Strategic Acts of Kindness are Better than Random Acts of Kindness

KindnessMethod

First off, I want to say that I think that it’s wonderful that the Random Acts of Kindness Foundation teaches children the importance of being kind, and I very much agree with the idea that kindness is contagious (in fact, it’s been backed up by science). However, the randomness factor is one I never understood. Showing kindness is not a random act, and it doesn’t even need to be a selfless one. Many studies have demonstrated helping people not only makes them happier, it also makes you happier. This led me to the belief that being compassionate and being logical are actually the same thing. So why are we labeling acts of kindness as “random”? Here are some reasons why I think we need to look at kindness from a more strategic perspective:

#1: Kindness isn’t pointless.

To say that an act of kindness is “random” neglects the idea that kindness can (and should) be goal-oriented. When you are nice to someone, is that really a random act, or are you nice to them for a reason? If I give food to a hungry person, is it random, or is it because I feel empathy for them and don’t want them to suffer? When teaching kindness to children, you shouldn’t just teach them that kind behavior is better – you have to teach them why it is better. This will not only help the lesson stick, but it gives them a real understanding of the motivations behind the action, and encourages the development of empathy.

#2: Kindness demands a strategy to be effective.

Good intentions aren’t everything when it comes to kindness, lest we confuse intent with impact. Performing a random act of kindness may benefit someone, or it may not. For example, if a friend needs emotional support through a crisis, it’s very easy to say the wrong thing. You may think it is helpful to give them advice, but they may just want to be listened to, and you could accidentally make them feel worse. If you really want to make a positive impact in an individual’s life, you may have to consult some expert resources (like the time I talked to a therapist about how to be a supportive friend), or think about things from another person’s perspective. Big-picture efforts to solve large social problems through the power of philanthropy and activism require even more strategy, but they are far from impossible. In fact, the idea that poverty and other social problems are inevitable is declining almost as fast as these problems themselves (including poverty, the infant mortality rate, and infectious diseases).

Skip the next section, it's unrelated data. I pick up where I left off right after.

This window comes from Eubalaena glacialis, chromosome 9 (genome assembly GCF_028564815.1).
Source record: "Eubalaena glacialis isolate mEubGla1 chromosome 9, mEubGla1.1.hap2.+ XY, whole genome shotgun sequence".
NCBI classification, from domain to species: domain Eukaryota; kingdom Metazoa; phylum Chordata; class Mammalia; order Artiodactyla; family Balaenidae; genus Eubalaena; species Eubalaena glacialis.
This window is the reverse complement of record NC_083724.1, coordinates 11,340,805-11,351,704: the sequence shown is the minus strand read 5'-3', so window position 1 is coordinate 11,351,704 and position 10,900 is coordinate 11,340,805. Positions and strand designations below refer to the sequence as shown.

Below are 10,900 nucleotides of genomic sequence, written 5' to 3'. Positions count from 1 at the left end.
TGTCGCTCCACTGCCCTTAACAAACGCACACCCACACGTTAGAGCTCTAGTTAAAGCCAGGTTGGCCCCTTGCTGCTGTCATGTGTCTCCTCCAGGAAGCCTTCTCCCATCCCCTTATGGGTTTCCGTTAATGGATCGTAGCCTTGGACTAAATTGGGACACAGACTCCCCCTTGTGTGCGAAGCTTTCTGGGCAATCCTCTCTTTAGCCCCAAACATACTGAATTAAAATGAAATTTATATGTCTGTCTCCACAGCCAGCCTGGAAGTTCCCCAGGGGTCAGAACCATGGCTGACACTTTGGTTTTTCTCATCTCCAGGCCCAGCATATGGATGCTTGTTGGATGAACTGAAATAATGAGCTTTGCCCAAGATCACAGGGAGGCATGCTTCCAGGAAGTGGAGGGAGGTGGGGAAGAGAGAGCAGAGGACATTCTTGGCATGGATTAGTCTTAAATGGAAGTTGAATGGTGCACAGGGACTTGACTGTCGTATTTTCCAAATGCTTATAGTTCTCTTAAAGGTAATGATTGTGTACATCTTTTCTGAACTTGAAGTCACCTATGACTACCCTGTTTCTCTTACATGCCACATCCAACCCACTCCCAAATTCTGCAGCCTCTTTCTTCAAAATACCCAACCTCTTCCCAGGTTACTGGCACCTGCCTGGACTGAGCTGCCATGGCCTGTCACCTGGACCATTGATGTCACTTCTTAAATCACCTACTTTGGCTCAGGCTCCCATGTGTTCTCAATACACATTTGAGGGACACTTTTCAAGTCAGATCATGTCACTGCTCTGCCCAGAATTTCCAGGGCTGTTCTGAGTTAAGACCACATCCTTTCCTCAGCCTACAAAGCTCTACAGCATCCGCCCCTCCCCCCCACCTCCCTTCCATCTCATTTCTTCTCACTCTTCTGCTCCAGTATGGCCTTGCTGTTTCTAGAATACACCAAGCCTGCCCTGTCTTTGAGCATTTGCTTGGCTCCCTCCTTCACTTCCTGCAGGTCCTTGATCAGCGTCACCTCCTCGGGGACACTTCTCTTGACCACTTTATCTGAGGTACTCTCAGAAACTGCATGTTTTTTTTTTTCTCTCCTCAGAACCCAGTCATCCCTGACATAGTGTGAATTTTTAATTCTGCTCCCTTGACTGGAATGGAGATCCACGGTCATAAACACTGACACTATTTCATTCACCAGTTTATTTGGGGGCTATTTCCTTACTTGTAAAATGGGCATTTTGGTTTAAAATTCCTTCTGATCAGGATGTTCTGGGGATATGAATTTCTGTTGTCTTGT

#3: There’s nothing wrong with feeling good about yourself.

It is human nature to feel good about yourself when you do something nice for someone else. So why do we expect kindness to be a purely selfless act? Dan Pallotta suggests that the idea that the separation of profit-making, self-interested activity from charity comes from the Puritans, and that this has bled into the way Americans think about charity (which is dead wrong). This is an outdated way of thinking. Instead of saying that kindness is purely random, let’s focus on the fact that our happiness and the happiness of the people around us are deeply intertwined.

Want more tips on how to be kind in a strategic way? My Advice & Tips articles will help you incorporate kindness into all aspects of your life. Thanks for reading!

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